For that reason, it’s well worth thinking about “spinning laws into gold.” If it just so happens that you can establish the legal precedents that will govern your industry – like Bill Gates – so much the better.

2. The worst place to do business is really the best

Most business people are instinctively attracted to the largest, most lucrative markets.

They see a number with a lot of zeros at the end and it overwhelms their common sense. They think that if they can get even a little bit of that huge sum of money, they will be rich. Following this line of reasoning, they conclude that going global is the ultimate achievement of business strategy, because going global increases the number of markets they are in.

They are totally wrong. Yes, going for a huge market is tempting, but then you will be forced to price competitively and probably won’t make much money. You might have a significant share of a huge market, but it won’t be worth much.

It is much better to go for a huge share of a tiny market. There, you can turn the screws.

Dhirubhai Ambani, founder of the Reliance corporate empire in India and for many years that country’s richest man, built his business not only in a country where doing business was a serious challenge, but in perhaps the most difficult industry in that country. He started a business in the textile sector, which was at the time restricted to only small entrepreneurs.

Ambani knew that if he could somehow overcome these restrictions, and build a business empire in textiles, the oppressive restrictions would prevent most would-be competitors from following him.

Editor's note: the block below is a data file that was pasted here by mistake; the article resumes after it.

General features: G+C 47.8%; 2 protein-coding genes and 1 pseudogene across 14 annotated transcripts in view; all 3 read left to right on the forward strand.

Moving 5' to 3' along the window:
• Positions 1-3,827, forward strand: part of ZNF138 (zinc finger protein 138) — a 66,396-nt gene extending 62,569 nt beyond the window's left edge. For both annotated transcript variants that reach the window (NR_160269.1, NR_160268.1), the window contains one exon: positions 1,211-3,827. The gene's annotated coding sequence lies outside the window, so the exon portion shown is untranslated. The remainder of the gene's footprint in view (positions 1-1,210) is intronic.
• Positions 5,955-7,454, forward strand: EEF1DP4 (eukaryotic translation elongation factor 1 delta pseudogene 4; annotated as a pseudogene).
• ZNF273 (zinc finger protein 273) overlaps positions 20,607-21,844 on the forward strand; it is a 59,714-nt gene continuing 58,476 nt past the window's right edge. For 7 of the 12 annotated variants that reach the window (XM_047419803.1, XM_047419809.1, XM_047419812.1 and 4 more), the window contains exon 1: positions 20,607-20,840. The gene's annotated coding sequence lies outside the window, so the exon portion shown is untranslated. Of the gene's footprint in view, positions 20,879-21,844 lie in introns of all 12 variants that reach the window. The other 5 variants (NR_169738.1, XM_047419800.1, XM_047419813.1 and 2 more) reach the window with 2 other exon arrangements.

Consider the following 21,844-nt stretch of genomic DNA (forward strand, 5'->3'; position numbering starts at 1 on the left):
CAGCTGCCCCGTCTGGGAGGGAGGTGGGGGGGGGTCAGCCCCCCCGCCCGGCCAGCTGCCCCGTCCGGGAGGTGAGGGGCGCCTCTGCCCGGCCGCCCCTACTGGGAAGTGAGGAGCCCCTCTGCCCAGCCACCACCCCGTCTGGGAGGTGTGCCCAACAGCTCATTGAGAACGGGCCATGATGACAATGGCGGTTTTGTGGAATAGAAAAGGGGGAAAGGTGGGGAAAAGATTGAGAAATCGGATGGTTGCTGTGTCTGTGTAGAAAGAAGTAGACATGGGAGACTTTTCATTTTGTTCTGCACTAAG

It was, to be sure, a small market, at least at first. But while giant chemical firms like AkzoNobel and ICI were earning margins of under 5% as they slugged it out in the global marketplace, Ambani was making 15% margins for decades.

And, over time, Ambani’s tiny company, Reliance, became the largest company in India.

Lessons for entrepreneurs

Entrepreneurs tend to think in the first instance about producing something that others will want. After all, if there is no market need for your product or service, your company is not going anywhere.

But the people who have become the world’s billionaires have tended to think two steps ahead. They think: what can I produce that people will want? But also: how can I ensure that no one else will be able to replicate what I have done?

The basic logic here is very similar to what I described above for the pharmaceutical industry: any barriers to your entry are going to be barriers to the entry of others. This means in a place where it’s hard to do business, you can earn a fairly healthy margin before attracting any competitors at all; and in truly deplorable business environments, like the textiles industry in India when Ambani got his start, you may find yourself alone in the market, or with one or two competitors.

That’s a long way from the nightmare of perfect competition – and one reason I say: the worst place to do business can really be the best.

Sam Wilkin’s book, Wealth Secrets of the One Percent, is out now, published by Little, Brown in the US and Sceptre in the UK. He is a senior advisor to Oxford Economics, one of the world’s leading economic forecasting firms, and Oxford Analytica, a geopolitical analysis and advisory consultancy.